Mosler Health Care Proposal
- Government funding for a full time, $8 per hour job that includes full federal health care coverage for the worker and dependents.
- As a matter of economics and public purpose it is counter productive for health care to be a marginal cost of production.
- Long term vision subject to revised details:
This immediately triggers market forces that will result in all businesses providing health care benefits as a matter of competition.
No economist will disagree with this. Unless going to work makes one more prone to needing health care, making the cost a marginal cost of production distorts the price structure and results in sub optimal outcomes.
Therefore government should fund at least 90% of health care costs paid for by businesses.
- Everyone gets a ‘medical debit card’ with perhaps $5000 in it to be used for qualifying medical expenses (including dental) for the year.
- Expenses beyond that are covered by catastrophic insurance.
- At the end of the year, the debit card holder gets a check for the unused balance on the card, up to $4,000, with the $1,000 to be spent on preventative measures not refundable.
- The next year, the cards are renewed for an additional $5,000.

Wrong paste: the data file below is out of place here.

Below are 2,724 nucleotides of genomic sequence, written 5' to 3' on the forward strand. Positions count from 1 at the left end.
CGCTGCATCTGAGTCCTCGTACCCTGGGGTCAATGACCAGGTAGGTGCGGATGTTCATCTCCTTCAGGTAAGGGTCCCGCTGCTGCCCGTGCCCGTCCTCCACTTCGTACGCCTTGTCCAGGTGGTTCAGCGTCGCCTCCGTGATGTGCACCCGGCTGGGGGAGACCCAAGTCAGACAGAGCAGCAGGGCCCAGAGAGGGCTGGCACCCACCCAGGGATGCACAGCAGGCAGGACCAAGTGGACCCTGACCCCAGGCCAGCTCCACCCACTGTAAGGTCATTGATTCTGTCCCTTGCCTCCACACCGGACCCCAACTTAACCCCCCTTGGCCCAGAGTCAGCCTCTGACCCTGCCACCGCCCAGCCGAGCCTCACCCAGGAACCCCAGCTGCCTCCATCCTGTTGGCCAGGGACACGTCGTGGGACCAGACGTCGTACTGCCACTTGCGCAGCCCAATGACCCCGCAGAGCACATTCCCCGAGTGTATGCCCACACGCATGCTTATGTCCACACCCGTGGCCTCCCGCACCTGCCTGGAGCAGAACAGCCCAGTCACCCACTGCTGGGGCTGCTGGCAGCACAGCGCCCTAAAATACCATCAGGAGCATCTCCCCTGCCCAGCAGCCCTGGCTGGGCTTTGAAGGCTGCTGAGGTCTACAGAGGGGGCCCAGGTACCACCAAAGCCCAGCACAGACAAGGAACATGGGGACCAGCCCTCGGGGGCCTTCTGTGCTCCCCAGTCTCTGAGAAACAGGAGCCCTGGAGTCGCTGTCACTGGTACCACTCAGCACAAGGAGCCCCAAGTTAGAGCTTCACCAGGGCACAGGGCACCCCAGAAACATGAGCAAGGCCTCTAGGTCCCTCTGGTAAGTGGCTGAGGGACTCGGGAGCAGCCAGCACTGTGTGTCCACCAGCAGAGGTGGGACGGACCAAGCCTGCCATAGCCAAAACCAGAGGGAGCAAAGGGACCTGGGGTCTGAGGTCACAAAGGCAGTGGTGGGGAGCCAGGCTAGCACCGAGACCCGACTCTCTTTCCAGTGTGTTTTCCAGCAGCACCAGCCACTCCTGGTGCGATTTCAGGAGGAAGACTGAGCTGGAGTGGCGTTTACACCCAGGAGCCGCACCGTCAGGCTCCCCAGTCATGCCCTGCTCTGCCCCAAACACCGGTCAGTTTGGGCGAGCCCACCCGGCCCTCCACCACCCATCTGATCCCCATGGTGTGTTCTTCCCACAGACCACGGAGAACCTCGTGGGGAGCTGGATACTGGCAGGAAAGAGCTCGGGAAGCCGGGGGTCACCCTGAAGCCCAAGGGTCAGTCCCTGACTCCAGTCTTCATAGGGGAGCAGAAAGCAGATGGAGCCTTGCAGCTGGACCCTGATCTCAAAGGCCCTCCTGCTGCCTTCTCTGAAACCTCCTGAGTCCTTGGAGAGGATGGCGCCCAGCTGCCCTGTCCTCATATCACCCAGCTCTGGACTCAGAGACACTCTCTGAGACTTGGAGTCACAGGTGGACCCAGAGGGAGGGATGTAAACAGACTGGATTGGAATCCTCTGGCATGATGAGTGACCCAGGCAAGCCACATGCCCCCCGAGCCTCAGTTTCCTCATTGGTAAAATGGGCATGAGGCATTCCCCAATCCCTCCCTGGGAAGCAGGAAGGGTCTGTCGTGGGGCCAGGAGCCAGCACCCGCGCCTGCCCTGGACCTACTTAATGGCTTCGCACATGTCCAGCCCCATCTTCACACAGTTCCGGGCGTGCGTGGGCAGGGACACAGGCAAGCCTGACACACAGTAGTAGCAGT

- Doctor/patient time doubled as doctor/insurance company time is eliminated.
- The doctor must discuss the diagnosis and options regarding drugs, treatments, and costs with the patient rather than an insurance company.
- Individuals have a strong incentive to keep costs down.
- Doubling the time doctors have available for patients increases capacity and service without increasing real costs.
- Total nominal cost of approx. $1.5 trillion ($5,000×300 million people) is about 10% of GDP which is less than being spent today, so even when catastrophic costs are added the numbers are not financially disruptive and can easily be modified.
- Eliminates medical costs from businesses, removing price distortions and medical legacy costs.
- May obviate the need for Medicare and other current programs.
- Eliminates issues regarding receivables and bad debt for hospitals and doctors.
- Eliminates the majority of administrative costs for the nation as a whole for the current system.
Patients can ‘shop’ for medical services and prices as desired.